ForeWord Reviews

great books independent voices

The Seon Way to Enlightenment

Clarion Review (4 Stars)

Suroso Mun is a South Korean spiritual teacher with meditation centers in several countries. She has written more than twenty books, some of which have been translated into English. The Seon Way to Enlightenment chronicles Suroso Mun’s arduous, years-long commitment to meditation and breathing practice, with logic-defying forays into the realms of heaven and earth energies. She progressed with the celestial help of several spirit teachers who visited her regularly to both provide encouragement and tweak her practice. Through their grace and coupled with her courageous and uninhibited determination to transcend the fragile and multitudinous layers of the mind, Suroso Mun “met her original nature” and became enlightened.

Easy to read question-and-answer style interactions with Suroso Mun’s spirit teachers make up the bulk of The Seon Way to Enlightenment. The teachers share dozens of tangible, important, and authentic jewels for using in one’s meditation, health practices, and interactions with others. For example, in response to Suroso Mun’s question, “What is the most important thing while a person lives his life?” Her spirit teacher advised that,”It is thinking. Depending on how a person thinks about things in his life, the direction of his life differs. Thought is that which affects one’s life most decisively; depending on how one thinks, this world can be either the most wearisome place or the best place to live.”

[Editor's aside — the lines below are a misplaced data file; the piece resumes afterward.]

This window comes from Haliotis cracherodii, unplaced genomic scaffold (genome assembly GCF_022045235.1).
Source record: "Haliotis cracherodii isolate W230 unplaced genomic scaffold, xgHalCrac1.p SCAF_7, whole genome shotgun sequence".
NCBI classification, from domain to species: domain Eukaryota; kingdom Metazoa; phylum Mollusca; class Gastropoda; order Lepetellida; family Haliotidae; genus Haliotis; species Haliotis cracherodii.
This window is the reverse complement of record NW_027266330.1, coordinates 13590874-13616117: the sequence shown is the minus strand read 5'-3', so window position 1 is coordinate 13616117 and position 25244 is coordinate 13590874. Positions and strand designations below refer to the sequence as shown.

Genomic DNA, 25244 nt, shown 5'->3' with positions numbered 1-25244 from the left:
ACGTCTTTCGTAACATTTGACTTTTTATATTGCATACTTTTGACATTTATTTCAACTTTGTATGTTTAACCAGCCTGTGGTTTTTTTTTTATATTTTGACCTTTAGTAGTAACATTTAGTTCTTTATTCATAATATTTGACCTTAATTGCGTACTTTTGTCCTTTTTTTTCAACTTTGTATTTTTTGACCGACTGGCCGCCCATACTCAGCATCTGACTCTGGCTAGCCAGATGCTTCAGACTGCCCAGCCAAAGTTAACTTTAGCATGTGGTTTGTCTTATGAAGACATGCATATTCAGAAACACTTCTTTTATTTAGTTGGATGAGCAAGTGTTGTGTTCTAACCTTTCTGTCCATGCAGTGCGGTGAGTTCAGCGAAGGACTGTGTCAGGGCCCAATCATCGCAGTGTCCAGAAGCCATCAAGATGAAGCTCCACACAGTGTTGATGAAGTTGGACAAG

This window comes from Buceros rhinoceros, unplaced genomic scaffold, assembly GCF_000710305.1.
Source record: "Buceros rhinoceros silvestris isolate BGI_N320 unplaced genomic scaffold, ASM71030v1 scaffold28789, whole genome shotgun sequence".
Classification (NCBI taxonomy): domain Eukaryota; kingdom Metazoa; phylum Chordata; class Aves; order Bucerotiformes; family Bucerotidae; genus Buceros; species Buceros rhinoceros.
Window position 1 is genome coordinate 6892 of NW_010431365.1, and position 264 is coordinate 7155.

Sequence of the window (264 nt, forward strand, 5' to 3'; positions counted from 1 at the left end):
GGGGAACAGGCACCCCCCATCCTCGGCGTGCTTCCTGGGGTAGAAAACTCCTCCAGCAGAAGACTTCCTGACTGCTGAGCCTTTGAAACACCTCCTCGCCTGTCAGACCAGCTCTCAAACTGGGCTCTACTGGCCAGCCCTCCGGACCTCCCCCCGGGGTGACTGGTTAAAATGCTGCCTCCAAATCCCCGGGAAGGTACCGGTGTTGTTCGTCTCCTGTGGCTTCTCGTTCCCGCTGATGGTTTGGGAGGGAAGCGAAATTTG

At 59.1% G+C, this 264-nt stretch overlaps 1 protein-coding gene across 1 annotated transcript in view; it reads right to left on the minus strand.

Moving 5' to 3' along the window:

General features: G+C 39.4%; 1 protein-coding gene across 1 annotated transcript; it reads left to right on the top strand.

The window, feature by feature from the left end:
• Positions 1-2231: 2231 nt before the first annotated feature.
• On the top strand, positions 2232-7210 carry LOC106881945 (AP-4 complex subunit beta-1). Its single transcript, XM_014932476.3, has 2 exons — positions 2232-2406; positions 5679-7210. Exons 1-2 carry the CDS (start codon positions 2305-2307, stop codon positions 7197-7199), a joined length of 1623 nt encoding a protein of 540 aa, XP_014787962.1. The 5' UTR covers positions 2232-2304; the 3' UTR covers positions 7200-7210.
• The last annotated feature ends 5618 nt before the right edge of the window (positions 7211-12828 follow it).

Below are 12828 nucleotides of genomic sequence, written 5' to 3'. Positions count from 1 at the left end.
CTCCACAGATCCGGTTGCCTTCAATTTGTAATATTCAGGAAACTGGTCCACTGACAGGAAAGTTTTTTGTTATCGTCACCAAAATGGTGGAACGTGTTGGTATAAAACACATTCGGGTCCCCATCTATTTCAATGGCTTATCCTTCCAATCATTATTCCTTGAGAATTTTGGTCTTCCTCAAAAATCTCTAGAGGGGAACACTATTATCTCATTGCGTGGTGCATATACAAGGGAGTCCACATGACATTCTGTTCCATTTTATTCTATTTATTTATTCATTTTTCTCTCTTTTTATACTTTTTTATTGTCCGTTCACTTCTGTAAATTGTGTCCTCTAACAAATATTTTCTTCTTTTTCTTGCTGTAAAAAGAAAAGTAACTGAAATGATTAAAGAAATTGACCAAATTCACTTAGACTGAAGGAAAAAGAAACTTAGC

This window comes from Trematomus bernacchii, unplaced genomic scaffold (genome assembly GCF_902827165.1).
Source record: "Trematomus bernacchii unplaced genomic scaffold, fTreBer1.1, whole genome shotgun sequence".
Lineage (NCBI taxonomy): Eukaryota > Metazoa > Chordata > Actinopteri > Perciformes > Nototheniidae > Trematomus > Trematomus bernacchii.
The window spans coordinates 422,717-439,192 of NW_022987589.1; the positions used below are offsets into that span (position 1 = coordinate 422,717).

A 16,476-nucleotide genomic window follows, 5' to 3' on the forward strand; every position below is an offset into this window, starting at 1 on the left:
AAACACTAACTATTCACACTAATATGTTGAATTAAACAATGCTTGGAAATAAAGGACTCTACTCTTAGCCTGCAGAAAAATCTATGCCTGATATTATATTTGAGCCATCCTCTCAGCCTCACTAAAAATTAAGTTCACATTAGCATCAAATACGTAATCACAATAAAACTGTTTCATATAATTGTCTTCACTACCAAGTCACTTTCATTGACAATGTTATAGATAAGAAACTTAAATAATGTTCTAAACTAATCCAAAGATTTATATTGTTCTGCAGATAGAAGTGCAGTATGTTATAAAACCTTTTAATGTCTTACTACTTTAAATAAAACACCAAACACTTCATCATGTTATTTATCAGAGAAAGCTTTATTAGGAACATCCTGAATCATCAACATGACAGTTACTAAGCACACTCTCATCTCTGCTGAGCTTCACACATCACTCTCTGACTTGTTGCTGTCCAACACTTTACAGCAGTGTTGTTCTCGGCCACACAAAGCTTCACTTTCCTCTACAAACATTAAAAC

Suroso Mun even delves into frank questions about the efficacy of sexual relations on the spiritual path and how to cope with her husband’s drinking problem.

Suroso Mun writes with a gentle guilelessness that makes her travels through the realms of heaven and beyond effortlessly believable. She traveled on a variety of space ships, and spoke with wise and kind-looking residents of extraordinary planets with advanced cultures, where beings lived for 30,000 years and visited Earth for observation and study. These souls were delightfully forthcoming in conversations with Suroso Mun about the state of both humans and beings from other dimensions, as well as other tremendously interesting and profound subjects.

Suroso Mun’s quixotically successful road to enlightenment is well documented in The Seon Way to Enlightenment. While little was lost in translation, the abundance of many confusing Korean words and technical energy-related concepts adds a distinct heaviness to the text. Those with an interest in serious spiritual practice with a Korean flavor, not to mention Chinese medicine and extraterrestrials, will find the book to be an excellent read.

Patty Sutherland